Juvenile Justice

   


     



     


The Civil Chaplaincies Advisory Committee
operates within the terms for reference provided by a 

Juvenile Justice
Memorandum of Understanding 
with the
New South Wales Government.



This memorandum (MOU) was signed in 2008
with what was then the Department of Juvenile Justice.
Juvenile Justice is now the responsibility of
 NSW Justice

Mission of Juvenile Justice Chaplains

The mission of Juvenile Justice Chaplains has three parts. It is to contribute to the spiritual, psychological and emotional well being of 
    • youth who have been detained within the NSW Juvenile Justice system, 
    • their families, and 
    • those who serve or have responsibility for these youth.

Juvenile Justice in NSW Justice

Justice NSW describes its service to the NSW community in the area of Juvenile Justice as providing quality services to young people who have committed criminal offences. The goal is maximise the capacity and opportunity of these young people to choose positive alternatives to offending behaviour. [1]
 
These young people include those who are 
    • referred and accepted for youth justice conferences
    • remanded in custody pending appearance at court and
    • sentenced by a court to 
      • community based supervision or 
      • a period in custody in a juvenile justice centre.

General Principles of Chaplaincy in MOU

Five comprehensive principles principles of chaplaincy that have been addressed in the MOU.[2] These are

Access to Spiritual Care

Chaplains engage with young offenders on the understanding that detainees are deserving of spiritual and pastoral care notwithstanding the crime they have committed.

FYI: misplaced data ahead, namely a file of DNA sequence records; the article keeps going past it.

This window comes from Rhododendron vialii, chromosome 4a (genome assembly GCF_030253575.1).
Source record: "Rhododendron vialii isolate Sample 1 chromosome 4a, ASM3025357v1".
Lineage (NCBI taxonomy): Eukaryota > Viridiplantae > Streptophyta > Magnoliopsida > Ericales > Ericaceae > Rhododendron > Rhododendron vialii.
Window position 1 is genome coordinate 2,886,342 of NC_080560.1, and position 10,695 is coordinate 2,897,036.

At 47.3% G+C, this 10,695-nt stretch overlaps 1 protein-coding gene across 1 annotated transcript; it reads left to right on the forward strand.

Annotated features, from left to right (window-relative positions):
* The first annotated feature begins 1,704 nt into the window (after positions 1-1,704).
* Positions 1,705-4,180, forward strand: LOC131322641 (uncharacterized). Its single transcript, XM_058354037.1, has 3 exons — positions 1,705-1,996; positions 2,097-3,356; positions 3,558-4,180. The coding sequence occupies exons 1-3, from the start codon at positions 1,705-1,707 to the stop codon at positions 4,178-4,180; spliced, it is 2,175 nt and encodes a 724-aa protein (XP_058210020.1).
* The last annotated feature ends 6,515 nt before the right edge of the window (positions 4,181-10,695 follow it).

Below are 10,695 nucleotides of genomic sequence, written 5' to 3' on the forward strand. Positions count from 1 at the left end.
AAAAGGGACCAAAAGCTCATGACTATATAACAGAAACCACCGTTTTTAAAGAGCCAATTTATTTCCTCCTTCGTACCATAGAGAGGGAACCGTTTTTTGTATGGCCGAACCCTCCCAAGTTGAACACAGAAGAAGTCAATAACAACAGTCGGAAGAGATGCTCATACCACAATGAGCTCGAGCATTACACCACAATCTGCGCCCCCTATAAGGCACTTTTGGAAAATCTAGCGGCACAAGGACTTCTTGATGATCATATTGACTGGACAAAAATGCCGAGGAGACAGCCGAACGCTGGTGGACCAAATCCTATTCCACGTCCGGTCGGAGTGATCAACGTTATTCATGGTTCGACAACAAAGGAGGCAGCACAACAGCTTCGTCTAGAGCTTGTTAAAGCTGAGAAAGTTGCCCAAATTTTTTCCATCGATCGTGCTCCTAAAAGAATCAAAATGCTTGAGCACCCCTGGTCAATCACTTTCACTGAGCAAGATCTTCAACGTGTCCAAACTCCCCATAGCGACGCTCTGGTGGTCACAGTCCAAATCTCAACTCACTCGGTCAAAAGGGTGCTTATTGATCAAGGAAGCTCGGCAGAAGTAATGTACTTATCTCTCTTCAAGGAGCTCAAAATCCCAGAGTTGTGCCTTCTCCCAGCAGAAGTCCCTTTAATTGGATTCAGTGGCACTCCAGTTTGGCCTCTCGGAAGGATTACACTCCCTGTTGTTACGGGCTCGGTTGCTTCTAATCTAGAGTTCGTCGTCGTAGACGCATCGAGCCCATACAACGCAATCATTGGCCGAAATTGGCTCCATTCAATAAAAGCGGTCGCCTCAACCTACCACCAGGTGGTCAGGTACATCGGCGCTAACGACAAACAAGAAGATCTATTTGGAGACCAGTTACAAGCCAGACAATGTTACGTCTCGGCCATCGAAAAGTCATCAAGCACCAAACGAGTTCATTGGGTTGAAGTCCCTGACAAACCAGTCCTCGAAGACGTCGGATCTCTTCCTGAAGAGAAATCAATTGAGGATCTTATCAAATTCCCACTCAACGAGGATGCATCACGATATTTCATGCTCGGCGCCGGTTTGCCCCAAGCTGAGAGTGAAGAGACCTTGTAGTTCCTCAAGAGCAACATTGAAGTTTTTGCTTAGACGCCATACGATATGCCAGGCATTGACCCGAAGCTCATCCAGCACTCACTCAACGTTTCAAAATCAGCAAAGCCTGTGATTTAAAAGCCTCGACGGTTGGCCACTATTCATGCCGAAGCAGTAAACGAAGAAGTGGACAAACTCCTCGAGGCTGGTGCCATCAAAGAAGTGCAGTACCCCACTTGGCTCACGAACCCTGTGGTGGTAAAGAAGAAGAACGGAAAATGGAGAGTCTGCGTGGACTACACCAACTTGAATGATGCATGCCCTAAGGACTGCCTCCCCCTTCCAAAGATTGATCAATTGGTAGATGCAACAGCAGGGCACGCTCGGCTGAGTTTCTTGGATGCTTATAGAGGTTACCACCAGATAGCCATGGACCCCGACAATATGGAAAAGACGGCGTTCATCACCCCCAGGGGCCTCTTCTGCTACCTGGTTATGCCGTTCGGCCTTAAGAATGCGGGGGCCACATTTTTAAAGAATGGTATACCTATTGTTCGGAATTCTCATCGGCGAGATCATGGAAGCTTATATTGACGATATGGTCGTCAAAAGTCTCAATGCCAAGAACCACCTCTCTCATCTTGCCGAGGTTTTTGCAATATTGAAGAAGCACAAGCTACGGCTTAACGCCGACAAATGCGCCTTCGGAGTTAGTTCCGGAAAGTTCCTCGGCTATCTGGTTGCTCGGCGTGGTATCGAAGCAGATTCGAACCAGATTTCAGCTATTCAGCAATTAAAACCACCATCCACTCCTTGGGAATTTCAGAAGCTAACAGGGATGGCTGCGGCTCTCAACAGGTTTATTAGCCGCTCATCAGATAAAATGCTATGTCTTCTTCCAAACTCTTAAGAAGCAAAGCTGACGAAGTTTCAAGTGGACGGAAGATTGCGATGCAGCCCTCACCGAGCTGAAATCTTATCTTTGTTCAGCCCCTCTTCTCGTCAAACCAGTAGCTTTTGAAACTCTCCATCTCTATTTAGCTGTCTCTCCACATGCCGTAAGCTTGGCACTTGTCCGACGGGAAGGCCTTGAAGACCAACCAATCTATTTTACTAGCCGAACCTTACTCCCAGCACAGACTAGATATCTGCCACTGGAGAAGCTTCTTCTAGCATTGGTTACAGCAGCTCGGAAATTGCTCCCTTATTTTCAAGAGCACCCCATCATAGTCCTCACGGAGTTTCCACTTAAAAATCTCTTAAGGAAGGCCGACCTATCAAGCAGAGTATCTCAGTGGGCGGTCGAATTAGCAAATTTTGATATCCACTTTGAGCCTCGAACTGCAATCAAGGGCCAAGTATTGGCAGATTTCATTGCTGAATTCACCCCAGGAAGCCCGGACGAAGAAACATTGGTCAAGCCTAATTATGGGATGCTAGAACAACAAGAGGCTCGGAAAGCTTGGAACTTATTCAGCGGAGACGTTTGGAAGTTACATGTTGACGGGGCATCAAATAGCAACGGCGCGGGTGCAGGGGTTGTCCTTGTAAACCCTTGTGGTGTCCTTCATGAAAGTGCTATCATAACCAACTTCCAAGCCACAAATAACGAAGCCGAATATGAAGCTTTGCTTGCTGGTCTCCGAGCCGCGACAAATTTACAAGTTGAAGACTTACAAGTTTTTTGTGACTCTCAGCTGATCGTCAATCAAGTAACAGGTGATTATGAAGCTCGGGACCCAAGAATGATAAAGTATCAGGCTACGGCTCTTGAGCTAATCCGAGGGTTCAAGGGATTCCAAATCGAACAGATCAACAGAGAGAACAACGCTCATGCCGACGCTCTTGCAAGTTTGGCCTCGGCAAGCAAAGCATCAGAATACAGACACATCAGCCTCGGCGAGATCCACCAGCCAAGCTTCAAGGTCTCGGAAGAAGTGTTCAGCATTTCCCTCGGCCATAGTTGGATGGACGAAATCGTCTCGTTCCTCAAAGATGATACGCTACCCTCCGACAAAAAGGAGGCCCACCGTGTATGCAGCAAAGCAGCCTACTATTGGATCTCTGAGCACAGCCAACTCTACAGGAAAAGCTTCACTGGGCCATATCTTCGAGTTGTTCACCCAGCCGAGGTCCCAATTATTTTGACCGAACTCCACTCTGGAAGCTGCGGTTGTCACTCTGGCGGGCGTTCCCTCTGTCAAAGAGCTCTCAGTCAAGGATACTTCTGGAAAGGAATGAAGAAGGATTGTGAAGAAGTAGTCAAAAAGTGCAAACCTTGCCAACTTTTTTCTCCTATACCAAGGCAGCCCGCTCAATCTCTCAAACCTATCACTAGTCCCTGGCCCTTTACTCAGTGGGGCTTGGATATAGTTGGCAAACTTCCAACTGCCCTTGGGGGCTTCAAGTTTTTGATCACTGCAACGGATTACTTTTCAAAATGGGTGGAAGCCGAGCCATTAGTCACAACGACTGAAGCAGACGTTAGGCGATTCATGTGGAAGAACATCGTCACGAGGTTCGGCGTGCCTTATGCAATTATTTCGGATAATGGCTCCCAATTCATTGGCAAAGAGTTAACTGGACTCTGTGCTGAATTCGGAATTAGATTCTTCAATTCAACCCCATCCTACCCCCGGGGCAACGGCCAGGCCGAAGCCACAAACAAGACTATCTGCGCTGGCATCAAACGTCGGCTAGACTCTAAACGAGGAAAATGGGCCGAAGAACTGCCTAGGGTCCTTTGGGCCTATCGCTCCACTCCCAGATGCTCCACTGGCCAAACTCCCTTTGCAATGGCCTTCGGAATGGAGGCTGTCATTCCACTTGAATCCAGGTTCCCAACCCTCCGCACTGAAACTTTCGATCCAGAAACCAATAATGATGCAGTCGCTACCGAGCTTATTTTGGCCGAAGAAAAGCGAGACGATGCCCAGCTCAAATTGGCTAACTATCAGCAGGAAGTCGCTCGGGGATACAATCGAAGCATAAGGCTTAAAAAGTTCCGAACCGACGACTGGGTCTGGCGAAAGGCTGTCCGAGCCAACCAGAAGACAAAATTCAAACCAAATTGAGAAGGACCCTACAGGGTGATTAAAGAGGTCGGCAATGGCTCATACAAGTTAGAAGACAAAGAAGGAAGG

Young people in custody have a right to access spiritual care including religious ministry and worship just as they have the right to food, shelter and other physical needs.

Independence of Chaplains

Chaplains work independently within Juvenile Justice Centres without being agents of the NSW Justice. The independence of chaplains is integral to their effectiveness. 

Chaplains will be cautious to always stress their independence from the department so that they will not be seen as, nor mistaken for, agents of the department.

Confidentiality

The level of trust and confidentiality that can be maintained between a detainee and a Chaplain can be broken only under the circumstances specified in this MoU (these are listed in section 10) [3].

Chaplains are also bound by the confidentiality provisions of 
    • the Children (Criminal Proceedings) Act 1987 (section 11 ),
    • the Children (Detention Centres) Act 1987 (section 370), 
    • the Children (Community Service Orders) Act 1987 (section 28A) and
    • the Young Offenders Act 1997 (sections 65 and 66). 

Accountability

Individual chaplains are accountable to their appointing religious organisations in matters of faith, religious practice and professional conduct. These organisations are listed under "Member Organisations".

Chaplains are also accountable to the CCAC in matters relating to CCAC policy.

In matters of institutional and departmental policy, protocol and security Chaplains are accountable to NSW Justice.

Multi - Faith

Chaplains will ensure that detainees of all faiths and beliefs have access to ministry that accounts for different cultures, faiths and beliefs. 

In particular, culturally appropriate pastoral care will be provided to Aboriginal detainees on an equitable basis according to need.

Indigenous Focus

Particular attention is paid to providing culturally sensitive spiritual care to indigenous detainees. It is recognised that about half of the young people in detention are 16 or 17 years old. Most of the others are even younger. About 80% are male and 20% female. 
  • About half of the detainees identify as Aboriginal or Torres Strait Islander,
  • about one-third will re-offend within 12 months of their release, and 
  • about half of them will re-offend within 24 months of their release.